Effects of baseline reinforcement rate on operant ABA and ABC renewal

Meredith S. Berry, Mary M. Sweeney, Amy L. Odum

Research output: Contribution to journalArticle

Abstract

Renewal is a relapse phenomenon that occurs when the contextual stimuli present during extinction change, and consequently, an extinguished response increases in rate. Two experiments assessed extinction and renewal of key-pecking in pigeons in a two-component multiple schedule wherein baseline reinforcer rates were delivered at relatively rich or lean rates. In Experiment 1, an ABA design was used in which baseline stimuli were steady key lights (Context A). Food was then removed during extinction, and simultaneously, the context was changed by flashing the key lights (Context B). Following extinction, steady key lights were reintroduced, but food remained unavailable. Key-pecking was more resistant to extinction and recovered to a greater degree in the rich relative to the lean component. In Experiment 2, we introduced novel stimuli following extinction (ABC renewal) rather than reintroducing baseline stimuli. Similar to Experiment 1, in Experiment 2 resistance to change and renewal remained greater in the component associated with higher reinforcer rates during baseline. These findings provide additional support for the context-specificity of operant extinction, and support the prediction of behavioral momentum theory that stimuli associated with higher rates of reinforcement engender greater persistence and relapse than those associated with lower rates of reinforcement.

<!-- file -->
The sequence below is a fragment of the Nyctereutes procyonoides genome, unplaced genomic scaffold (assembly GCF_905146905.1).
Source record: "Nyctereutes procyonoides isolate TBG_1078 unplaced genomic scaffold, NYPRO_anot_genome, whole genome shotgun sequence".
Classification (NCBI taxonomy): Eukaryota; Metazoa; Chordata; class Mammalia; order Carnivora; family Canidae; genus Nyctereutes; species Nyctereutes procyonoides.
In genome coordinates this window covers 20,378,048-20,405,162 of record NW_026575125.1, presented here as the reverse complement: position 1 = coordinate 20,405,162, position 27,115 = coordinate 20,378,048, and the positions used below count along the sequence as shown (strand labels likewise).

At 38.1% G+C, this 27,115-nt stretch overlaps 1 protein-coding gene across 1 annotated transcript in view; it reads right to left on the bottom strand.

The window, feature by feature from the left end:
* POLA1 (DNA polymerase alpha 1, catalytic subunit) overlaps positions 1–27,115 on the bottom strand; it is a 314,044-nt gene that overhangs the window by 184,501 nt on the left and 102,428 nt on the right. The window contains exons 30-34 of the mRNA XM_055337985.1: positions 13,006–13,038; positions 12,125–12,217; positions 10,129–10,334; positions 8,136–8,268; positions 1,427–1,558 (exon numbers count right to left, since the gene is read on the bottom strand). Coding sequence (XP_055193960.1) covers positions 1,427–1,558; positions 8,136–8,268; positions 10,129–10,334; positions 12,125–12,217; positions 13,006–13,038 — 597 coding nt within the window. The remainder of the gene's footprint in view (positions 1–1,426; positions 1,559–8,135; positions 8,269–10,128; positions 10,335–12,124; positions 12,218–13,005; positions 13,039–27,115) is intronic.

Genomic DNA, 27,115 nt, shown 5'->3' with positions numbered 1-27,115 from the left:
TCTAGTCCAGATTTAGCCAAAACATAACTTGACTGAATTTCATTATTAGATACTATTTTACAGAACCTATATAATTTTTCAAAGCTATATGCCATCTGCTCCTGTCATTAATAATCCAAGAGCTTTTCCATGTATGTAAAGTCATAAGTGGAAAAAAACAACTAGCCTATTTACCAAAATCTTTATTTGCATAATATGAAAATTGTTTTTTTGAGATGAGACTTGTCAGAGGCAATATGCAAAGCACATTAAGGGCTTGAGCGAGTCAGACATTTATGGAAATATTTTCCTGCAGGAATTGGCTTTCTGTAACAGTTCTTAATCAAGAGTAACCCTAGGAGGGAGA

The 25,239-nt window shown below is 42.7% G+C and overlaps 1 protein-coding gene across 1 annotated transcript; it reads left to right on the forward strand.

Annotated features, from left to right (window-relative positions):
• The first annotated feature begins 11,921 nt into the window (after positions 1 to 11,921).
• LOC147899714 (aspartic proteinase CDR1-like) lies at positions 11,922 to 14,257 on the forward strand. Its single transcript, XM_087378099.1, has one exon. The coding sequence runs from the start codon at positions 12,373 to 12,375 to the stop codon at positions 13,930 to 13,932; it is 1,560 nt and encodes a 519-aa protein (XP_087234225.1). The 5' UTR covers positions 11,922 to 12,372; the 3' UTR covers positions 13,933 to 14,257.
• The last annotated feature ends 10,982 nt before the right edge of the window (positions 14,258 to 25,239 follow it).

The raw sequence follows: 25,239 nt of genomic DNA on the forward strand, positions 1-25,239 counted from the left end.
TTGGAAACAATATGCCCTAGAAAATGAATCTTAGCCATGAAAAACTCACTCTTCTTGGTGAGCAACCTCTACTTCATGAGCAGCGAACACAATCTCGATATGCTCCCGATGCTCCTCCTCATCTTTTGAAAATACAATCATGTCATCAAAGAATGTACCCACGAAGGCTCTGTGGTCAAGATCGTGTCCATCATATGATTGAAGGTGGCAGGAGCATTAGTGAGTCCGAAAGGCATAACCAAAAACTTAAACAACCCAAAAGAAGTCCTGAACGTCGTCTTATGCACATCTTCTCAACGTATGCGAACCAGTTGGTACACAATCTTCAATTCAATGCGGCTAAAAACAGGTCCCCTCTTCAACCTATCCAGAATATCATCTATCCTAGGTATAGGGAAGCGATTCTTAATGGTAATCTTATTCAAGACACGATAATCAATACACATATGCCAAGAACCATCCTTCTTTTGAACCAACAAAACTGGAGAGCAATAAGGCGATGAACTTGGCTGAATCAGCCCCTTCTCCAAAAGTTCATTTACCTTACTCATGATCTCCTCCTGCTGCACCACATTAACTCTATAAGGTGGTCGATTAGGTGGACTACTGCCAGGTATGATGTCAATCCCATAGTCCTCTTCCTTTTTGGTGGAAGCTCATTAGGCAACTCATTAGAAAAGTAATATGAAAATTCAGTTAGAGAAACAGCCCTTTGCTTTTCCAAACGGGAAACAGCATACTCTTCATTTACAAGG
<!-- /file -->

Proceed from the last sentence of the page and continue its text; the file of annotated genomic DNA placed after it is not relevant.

Original languageEnglish (US)
Pages (from-to)87-93
Number of pages7
JournalBehavioural Processes
Volume108
DOIs
StatePublished - Oct 1 2014

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Keywords

  • ABA renewal
  • ABC renewal
  • Behavioral momentum theory
  • Extinction
  • Persistence
  • Relapse

ASJC Scopus subject areas

  • Animal Science and Zoology
  • Behavioral Neuroscience

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